Coalition Voters May Turn On The Government If Marriage Equality Isn't Resolved: Poll
More than a quarter of Coalition voters in a new Galaxy poll say they are more likely to want a change in government if same-sex marriage isn't dealt with.
The Turnbull government's intransigence on same-sex marriage is a turn off for 26% of Coalition voters who took part in a new poll.
The Galaxy poll, commissioned by Parents and Friends of Lesbians and Gays (PFLAG), also found 73% of respondents would prefer a free vote in the parliament on same-sex marriage over a national plebiscite.
The poll surveyed 1,000 people across Australia from May 25 to May 28 and coincides with a furore over Australian tennis legend Margaret Court, who announced last week via a letter to The West Australian newspaper that she would boycott Qantas over its support of same-sex marriage.
The Galaxy poll asked respondents: "If same-sex marriage is not addressed within this term of government, would you be more, or less likely to support a change of government to one that commits to a free vote directly after the next election?"
Half of all respondents said it would make no difference to their vote.
Forty percent said it would make them more likely to vote out the Turnbull government. This 40% included 26% of Coalition voters, 55% of Labor voters and 60% of Greens voters.
One in ten respondents said inaction on same-sex marriage would make them less likely to vote out the government.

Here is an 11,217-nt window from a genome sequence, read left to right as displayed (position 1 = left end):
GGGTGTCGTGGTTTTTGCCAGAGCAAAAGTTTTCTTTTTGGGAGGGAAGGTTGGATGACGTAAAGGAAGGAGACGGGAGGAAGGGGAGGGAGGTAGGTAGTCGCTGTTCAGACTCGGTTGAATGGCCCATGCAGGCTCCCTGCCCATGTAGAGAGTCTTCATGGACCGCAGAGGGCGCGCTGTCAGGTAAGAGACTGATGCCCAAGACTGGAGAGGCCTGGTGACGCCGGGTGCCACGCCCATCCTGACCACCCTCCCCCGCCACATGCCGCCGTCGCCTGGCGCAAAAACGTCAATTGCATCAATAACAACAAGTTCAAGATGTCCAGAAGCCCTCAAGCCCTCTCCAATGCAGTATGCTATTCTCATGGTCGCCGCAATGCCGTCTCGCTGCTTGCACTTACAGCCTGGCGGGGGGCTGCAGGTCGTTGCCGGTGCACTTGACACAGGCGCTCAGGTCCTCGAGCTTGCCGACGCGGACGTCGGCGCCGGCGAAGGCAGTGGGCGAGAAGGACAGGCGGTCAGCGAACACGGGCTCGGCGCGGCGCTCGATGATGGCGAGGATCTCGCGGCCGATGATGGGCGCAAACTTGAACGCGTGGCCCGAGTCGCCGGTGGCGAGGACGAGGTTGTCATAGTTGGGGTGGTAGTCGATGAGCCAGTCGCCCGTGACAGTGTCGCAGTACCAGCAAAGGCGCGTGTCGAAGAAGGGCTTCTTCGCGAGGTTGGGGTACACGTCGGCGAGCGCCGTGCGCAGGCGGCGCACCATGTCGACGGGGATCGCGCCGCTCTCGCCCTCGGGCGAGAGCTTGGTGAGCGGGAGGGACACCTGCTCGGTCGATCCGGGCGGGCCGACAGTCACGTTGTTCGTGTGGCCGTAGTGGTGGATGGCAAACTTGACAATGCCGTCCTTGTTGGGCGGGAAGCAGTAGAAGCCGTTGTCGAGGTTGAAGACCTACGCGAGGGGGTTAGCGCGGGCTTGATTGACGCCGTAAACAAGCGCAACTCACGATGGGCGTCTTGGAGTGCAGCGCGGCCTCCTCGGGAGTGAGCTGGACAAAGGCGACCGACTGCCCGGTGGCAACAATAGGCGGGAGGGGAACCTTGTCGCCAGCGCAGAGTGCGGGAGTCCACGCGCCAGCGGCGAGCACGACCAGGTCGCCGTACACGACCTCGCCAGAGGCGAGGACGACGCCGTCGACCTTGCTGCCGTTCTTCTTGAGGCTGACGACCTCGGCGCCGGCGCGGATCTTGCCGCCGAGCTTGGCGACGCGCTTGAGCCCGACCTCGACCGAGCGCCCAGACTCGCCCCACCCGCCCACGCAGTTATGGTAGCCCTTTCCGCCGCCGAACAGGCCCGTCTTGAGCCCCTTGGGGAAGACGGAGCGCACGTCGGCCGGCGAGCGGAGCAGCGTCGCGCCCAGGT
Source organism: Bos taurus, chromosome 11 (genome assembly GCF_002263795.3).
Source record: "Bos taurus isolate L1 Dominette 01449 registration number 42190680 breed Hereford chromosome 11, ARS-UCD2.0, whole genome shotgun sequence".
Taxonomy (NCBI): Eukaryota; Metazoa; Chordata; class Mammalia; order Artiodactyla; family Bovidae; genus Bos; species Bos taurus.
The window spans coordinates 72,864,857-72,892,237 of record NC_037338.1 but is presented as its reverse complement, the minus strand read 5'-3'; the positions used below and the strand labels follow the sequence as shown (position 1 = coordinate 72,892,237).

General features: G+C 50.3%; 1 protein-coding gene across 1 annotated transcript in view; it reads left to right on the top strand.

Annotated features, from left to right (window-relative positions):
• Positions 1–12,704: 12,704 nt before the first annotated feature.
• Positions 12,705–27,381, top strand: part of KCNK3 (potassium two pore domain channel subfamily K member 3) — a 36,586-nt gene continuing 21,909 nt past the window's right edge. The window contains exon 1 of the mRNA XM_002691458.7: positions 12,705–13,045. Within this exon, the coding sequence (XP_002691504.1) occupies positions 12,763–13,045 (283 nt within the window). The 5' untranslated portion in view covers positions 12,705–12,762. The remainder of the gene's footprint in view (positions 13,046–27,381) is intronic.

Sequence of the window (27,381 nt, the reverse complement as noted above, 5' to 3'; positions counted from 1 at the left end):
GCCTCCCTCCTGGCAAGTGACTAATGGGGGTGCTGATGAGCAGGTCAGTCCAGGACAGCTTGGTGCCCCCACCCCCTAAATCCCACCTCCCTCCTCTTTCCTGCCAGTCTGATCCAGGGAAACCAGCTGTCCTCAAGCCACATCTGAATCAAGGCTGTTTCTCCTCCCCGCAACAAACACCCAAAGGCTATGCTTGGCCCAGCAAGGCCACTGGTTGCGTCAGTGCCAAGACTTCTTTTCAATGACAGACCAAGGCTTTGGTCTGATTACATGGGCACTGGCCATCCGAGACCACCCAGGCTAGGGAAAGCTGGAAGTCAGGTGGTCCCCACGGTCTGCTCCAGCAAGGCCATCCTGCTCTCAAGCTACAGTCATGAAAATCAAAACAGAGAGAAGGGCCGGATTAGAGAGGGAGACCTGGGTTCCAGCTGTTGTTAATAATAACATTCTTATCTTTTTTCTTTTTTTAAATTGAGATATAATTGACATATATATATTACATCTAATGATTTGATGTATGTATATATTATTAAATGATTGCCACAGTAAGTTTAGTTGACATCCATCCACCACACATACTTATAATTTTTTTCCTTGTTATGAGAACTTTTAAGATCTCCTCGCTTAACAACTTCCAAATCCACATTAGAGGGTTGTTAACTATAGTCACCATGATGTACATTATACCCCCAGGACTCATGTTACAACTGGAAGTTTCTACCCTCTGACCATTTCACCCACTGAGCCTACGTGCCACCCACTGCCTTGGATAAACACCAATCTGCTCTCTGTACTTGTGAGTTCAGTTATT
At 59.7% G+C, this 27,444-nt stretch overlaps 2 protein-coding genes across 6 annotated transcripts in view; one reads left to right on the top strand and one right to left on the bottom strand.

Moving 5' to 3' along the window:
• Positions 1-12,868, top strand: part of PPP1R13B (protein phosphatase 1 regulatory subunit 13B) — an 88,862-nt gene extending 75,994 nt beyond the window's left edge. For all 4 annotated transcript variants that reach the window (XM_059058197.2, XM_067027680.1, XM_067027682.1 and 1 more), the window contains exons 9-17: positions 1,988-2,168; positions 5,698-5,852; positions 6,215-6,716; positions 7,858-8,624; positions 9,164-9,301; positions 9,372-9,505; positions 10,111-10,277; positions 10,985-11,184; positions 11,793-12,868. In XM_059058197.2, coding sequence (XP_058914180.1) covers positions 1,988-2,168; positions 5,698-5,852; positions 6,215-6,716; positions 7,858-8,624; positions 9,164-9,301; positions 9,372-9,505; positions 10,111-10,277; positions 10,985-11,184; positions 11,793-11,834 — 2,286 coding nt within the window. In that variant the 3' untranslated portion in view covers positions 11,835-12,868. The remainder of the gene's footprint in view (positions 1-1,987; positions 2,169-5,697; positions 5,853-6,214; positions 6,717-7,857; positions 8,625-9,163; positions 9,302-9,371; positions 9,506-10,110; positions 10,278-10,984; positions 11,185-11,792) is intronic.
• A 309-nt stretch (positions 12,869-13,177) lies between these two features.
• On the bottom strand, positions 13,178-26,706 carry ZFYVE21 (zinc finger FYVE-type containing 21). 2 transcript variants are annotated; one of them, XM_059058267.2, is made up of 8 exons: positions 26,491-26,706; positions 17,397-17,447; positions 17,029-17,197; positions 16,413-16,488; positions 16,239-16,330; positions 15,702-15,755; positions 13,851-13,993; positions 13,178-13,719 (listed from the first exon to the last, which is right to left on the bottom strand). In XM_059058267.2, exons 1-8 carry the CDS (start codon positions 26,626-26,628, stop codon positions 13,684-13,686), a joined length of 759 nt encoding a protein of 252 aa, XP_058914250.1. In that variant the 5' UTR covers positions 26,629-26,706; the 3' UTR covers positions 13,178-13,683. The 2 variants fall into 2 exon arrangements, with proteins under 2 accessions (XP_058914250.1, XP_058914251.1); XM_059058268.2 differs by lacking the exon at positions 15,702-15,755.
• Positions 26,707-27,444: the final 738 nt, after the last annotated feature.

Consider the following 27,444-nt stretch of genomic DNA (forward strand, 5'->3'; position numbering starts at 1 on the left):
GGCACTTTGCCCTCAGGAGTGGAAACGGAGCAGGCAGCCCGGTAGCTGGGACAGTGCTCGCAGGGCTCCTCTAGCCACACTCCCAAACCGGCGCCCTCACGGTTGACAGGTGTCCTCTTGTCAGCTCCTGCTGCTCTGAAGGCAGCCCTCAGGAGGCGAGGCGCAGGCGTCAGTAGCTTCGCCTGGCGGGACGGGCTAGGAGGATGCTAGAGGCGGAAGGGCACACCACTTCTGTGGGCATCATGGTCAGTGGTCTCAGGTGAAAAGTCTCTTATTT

Same-sex marriage is at a political impasse in Australia, where there is majority support among both the public and parliamentarians, but disagreement on how marriage reform should be dealt with.
The poll found just under three quarters of all respondents would prefer a free parliamentary vote on the issue, as opposed to 27% who would prefer to wait for a national plebiscite.
A national vote on marriage before any change is made to the Marriage Act remains the government's policy, and was included as a potential fiscal risk of $170 million in the May Budget.
The Labor opposition, the Greens Party and some crossbenchers oppose a national vote, arguing the issue should be dealt with via a parliamentary vote.
National spokesperson for PFLAG Shelley Argent said the poll showed prime minister Malcolm Turnbull's government will be turfed out at the next election if it continues to delay a vote on same-sex marriage.
"Mr Turnbull doesn't seem to understand voters are tired of the political games relating to marriage equality," she said.
Spokesperson for LGBTI rights group just.equal Rodney Croome called on same-sex marriage supporters within the Coalition to push for a free vote in the party room or cross the floor.
In March, Liberal backbencher Trent Zimmerman told ABC radio: "My personal and strong view is that it’s time for us to look at a free vote".
In February, Liberal backbencher John Alexander also told ABC radio the Coalition should take another look at holding a free vote.
Earlier this week Liberal backbencher Tim Wilson said on Sky News that the Margaret Court saga is "national silliness" prompted by the fact parliament won't resolve the issue of same-sex marriage.
"I think a lot of what's happening at the moment is people are expressing their frustration in other ways because the issue isn't being resolved," he said.